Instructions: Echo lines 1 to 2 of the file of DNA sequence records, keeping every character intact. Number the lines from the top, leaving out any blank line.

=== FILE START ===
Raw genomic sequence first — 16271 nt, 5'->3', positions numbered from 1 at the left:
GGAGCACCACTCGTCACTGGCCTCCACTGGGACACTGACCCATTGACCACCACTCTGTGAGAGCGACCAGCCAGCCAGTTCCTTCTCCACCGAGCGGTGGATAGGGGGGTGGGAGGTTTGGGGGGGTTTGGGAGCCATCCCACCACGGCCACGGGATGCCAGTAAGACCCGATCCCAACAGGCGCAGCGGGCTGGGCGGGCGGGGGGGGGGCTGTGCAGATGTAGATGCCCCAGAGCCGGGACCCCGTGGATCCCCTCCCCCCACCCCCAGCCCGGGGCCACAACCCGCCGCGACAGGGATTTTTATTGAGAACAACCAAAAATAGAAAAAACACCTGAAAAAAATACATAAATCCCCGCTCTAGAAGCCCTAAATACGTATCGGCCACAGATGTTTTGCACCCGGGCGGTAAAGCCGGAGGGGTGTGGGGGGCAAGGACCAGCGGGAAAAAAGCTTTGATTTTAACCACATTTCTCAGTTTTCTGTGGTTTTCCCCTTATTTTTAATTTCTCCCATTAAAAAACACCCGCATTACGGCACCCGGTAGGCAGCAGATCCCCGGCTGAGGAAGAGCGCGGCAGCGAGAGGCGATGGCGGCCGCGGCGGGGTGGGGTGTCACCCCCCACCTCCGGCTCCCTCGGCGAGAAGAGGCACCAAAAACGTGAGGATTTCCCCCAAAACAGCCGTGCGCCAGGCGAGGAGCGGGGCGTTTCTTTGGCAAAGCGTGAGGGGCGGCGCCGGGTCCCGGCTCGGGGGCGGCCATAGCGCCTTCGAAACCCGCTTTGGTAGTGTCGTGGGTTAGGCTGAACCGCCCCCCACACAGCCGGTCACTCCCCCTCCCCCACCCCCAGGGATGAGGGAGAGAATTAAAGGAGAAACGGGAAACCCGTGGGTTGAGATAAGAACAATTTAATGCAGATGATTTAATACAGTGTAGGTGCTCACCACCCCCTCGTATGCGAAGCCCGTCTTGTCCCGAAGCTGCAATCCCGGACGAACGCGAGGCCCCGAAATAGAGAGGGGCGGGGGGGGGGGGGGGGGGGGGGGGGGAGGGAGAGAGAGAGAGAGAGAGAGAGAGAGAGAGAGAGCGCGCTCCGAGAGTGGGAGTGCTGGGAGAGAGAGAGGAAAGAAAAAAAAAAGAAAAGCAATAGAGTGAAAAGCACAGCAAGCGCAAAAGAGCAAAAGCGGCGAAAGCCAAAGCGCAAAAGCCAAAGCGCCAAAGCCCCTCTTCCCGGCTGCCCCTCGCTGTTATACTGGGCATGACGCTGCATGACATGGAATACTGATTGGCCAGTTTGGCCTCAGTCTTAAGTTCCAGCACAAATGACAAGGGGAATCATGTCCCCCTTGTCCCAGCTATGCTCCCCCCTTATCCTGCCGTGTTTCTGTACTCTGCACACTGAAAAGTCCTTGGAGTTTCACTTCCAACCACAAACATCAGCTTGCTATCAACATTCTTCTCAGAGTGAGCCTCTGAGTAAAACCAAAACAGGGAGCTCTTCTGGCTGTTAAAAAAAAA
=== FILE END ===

Raw genomic sequence first — 16271 nt, 5'->3', positions numbered from 1 at the left:
GGAGCACCACTCGTCACTGGCCTCCACTGGGACACTGACCCATTGACCACCACTCTGTGAGAGCGACCAGCCAGCCAGTTCCTTCTCCACCGAGCGGTGGATAGGGGGGTGGGAGGTTTGGGGGGGTTTGGGAGCCATCCCACCACGGCCACGGGATGCCAGTAAGACCCGATCCCAACAGGCGCAGCGGGCTGGGCGGGCGGGGGGGGGGCTGTGCAGATGTAGATGCCCCAGAGCCGGGACCCCGTGGATCCCCTCCCCCCACCCCCAGCCCGGGGCCACAACCCGCCGCGACAGGGATTTTTATTGAGAACAACCAAAAATAGAAAAAACACCTGAAAAAAATACATAAATCCCCGCTCTAGAAGCCCTAAATACGTATCGGCCACAGATGTTTTGCACCCGGGCGGTAAAGCCGGAGGGGTGTGGGGGGCAAGGACCAGCGGGAAAAAAGCTTTGATTTTAACCACATTTCTCAGTTTTCTGTGGTTTTCCCCTTATTTTTAATTTCTCCCATTAAAAAACACCCGCATTACGGCACCCGGTAGGCAGCAGATCCCCGGCTGAGGAAGAGCGCGGCAGCGAGAGGCGATGGCGGCCGCGGCGGGGTGGGGTGTCACCCCCCACCTCCGGCTCCCTCGGCGAGAAGAGGCACCAAAAACGTGAGGATTTCCCCCAAAACAGCCGTGCGCCAGGCGAGGAGCGGGGCGTTTCTTTGGCAAAGCGTGAGGGGCGGCGCCGGGTCCCGGCTCGGGGGCGGCCATAGCGCCTTCGAAACCCGCTTTGGTAGTGTCGTGGGTTAGGCTGAACCGCCCCCCACACAGCCGGTCACTCCCCCTCCCCCACCCCCAGGGATGAGGGAGAGAATTAAAGGAGAAACGGGAAACCCGTGGGTTGAGATAAGAACAATTTAATGCAGATGATTTAATACAGTGTAGGTGCTCACCACCCCCTCGTATGCGAAGCCCGTCTTGTCCCGAAGCTGCAATCCCGGACGAACGCGAGGCCCCGAAATAGAGAGGGGCGGGGGGGGGGGGGGGGGGGGGGGGGGAGGGAGAGAGAGAGAGAGAGAGAGAGAGAGAGAGAGAGCGCGCTCCGAGAGTGGGAGTGCTGGGAGAGAGAGAGGAAAGAAAAAAAAAAGAAAAGCAATAGAGTGAAAAGCACAGCAAGCGCAAAAGAGCAAAAGCGGCGAAAGCCAAAGCGCAAAAGCCAAAGCGCCAAAGCCCCTCTTCCCGGCTGCCCCTCGCTGTTATACTGGGCATGACGCTGCATGACATGGAATACTGATTGGCCAGTTTGGCCTCAGTCTTAAGTTCCAGCACAAATGACAAGGGGAATCATGTCCCCCTTGTCCCAGCTATGCTCCCCCCTTATCCTGCCGTGTTTCTGTACTCTGCACACTGAAAAGTCCTTGGAGTTTCACTTCCAACCACAAACATCAGCTTGCTATCAACATTCTTCTCAGAGTGAGCCTCTGAGTAAAACCAAAACAGGGAGCTCTTCTGGCTGTTAAAAAAAAA